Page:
Chil­dren’s

Soosie: The Horse That Saved Shabbat

Tami Lehman-Wilzig, Mena­hem Hal­ber­stadt (illus.)

  • Review
By – March 1, 2021

Res­o­nant with the atmos­phere of old Jerusalem — traces of which can still be found in the mod­ern city — this heart-warm­ing tale was inspired by the his­to­ry of the ven­er­a­ble Angel Bak­ery, a well-known Jerusalem insti­tu­tion, orig­i­nal­ly estab­lished in 1927. Its pro­pri­etors, their remark­able deliv­ery horse, and the city, itself, are all the heroes of this gen­tly humor­ous and emo­tion-laden sto­ry which reads like a folk tale. This is a sto­ry in which you can almost hear the sounds of the city, see its leg­endary sights, and inhale the aro­ma of fresh­ly baked bread.

Esther and Ezra, the bak­ery’s own­ers, rose ear­ly every Fri­day morn­ing to mix, knead, and bake chal­lah dough so their cus­tomers could prop­er­ly observe Shab­bat. Jacob, their deliv­ery boy, along with Soosie their horse, rode through town each week sell­ing the fresh­ly baked chal­lah to the appre­cia­tive res­i­dents of the city. After the cus­tomers at each stop deposit­ed their pay­ments into the tin bank Soosie car­ried, the boy and the horse moved on, mak­ing sure every­one in town had chal­lah for their Shab­bat meals.

One day, Jacob became ill and could­n’t deliv­er the week’s chal­lah. Esther and Ezra were at a loss: how could the fresh­ly baked loaves be dis­trib­uted on time? Soosie, though, was pos­i­tive­ly rar­ing to go and was famil­iar with her route. So Esther and Ezra loaded Soosie’s wag­on with fresh chal­lot, the tin bank, and a note explain­ing that Jacob was unwell. Then Soosie set out along her usu­al path. Soosie stopped at all the reg­u­lar sta­tions, the cus­tomers read the note, then each took their loaves and deposit­ed their coins. Ezra and Esther wor­ried about their dear horse, hop­ing she had­n’t bro­ken a leg or met with oth­er mis­for­tune but reli­able Soosie knew her job. After sev­er­al hours she returned with the tin bank filled with coins. Soosie deserved her long rest that Shabbat.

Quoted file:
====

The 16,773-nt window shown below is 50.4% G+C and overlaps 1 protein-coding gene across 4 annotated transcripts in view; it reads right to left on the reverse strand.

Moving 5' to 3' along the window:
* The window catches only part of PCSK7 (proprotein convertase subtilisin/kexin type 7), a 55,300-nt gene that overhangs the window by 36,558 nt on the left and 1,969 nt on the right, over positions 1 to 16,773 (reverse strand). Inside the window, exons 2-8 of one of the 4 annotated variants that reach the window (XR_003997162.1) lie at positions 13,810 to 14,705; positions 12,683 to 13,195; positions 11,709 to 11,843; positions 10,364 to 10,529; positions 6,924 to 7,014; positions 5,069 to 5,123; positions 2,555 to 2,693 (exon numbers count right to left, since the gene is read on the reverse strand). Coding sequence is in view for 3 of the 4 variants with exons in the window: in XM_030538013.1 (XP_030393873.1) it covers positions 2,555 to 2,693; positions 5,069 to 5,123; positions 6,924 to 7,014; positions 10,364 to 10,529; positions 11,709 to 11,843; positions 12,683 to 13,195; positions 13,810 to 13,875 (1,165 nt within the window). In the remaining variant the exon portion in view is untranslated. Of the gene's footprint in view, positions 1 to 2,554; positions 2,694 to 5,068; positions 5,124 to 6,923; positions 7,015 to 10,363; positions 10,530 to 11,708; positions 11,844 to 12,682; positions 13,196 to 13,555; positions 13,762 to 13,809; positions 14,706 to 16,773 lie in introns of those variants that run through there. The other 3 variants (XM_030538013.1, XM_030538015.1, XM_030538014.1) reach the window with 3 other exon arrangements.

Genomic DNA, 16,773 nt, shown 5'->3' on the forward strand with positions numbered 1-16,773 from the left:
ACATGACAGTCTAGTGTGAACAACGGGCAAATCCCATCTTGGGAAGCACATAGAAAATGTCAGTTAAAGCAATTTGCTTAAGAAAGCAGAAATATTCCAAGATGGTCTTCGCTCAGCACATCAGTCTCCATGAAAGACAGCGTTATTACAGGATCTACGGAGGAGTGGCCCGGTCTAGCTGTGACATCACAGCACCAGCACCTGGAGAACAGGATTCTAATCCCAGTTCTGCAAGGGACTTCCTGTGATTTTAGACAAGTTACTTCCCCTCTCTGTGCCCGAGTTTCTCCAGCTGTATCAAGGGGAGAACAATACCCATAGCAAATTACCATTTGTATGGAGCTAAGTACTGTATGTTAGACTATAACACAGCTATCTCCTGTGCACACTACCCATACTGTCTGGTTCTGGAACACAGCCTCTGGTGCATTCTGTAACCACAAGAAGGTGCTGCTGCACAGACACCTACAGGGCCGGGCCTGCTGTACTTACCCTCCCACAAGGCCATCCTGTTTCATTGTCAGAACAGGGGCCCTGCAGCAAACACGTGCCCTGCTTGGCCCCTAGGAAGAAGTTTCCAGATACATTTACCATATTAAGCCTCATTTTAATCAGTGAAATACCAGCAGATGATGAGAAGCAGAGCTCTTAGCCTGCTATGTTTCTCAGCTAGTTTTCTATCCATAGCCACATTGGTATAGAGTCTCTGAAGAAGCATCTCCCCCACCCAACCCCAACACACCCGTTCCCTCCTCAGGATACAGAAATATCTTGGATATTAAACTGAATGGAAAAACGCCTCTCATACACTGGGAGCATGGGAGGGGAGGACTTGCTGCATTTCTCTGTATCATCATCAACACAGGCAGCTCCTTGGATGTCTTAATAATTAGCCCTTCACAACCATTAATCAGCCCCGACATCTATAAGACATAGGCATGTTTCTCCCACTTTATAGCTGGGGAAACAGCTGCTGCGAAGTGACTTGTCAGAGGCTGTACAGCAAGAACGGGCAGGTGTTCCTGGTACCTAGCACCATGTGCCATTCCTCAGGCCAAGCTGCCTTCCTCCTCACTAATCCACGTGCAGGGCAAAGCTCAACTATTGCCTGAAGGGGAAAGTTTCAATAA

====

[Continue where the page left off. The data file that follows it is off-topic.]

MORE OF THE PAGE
Lehman-Wilzig’s love­ly sto­ry, Hal­ber­stadt’s evoca­tive, rich­ly col­ored art, and the atmos­phere of Jerusalem, itself, com­bine to teach young read­ers about respon­si­bil­i­ty, hon­esty, and lov­ing ani­mal-care. It’s a beau­ti­ful­ly ren­dered sim­ple sto­ry on the sur­face but it’s a com­plex one, too, redo­lent of car­ing rela­tion­ships between ani­mals and peo­ple and filled with a sense of Shab­bat peace.

An author’s note tells the his­to­ry of Angel Bak­ery, explains the bless­ing over the Shab­bat chal­lah, pro­vides some bib­li­cal back­ground for the Jew­ish val­ue of kind­ness to ani­mals, and presents a his­to­ry of Jerusalem’s pop­u­la­tion. She also clues the read­er in as to why she chose the name Soosie for her won­der­ful main char­ac­ter; Soos is the Hebrew word for horse.

This high­ly rec­om­mend­ed sto­ry would make a won­der­ful read-aloud and is an excel­lent resource for edu­ca­tors, par­ents, ani­mal lovers, chal­lah con­nois­seurs, and those — like Soosie — who love to wan­der the streets of Jerusalem.

Michal Hoschan­der Malen is the edi­tor of Jew­ish Book Coun­cil’s young adult and children’s book reviews. A for­mer librar­i­an, she has lec­tured on top­ics relat­ing to lit­er­a­cy, run book clubs, and loves to read aloud to her grandchildren.

Discussion Questions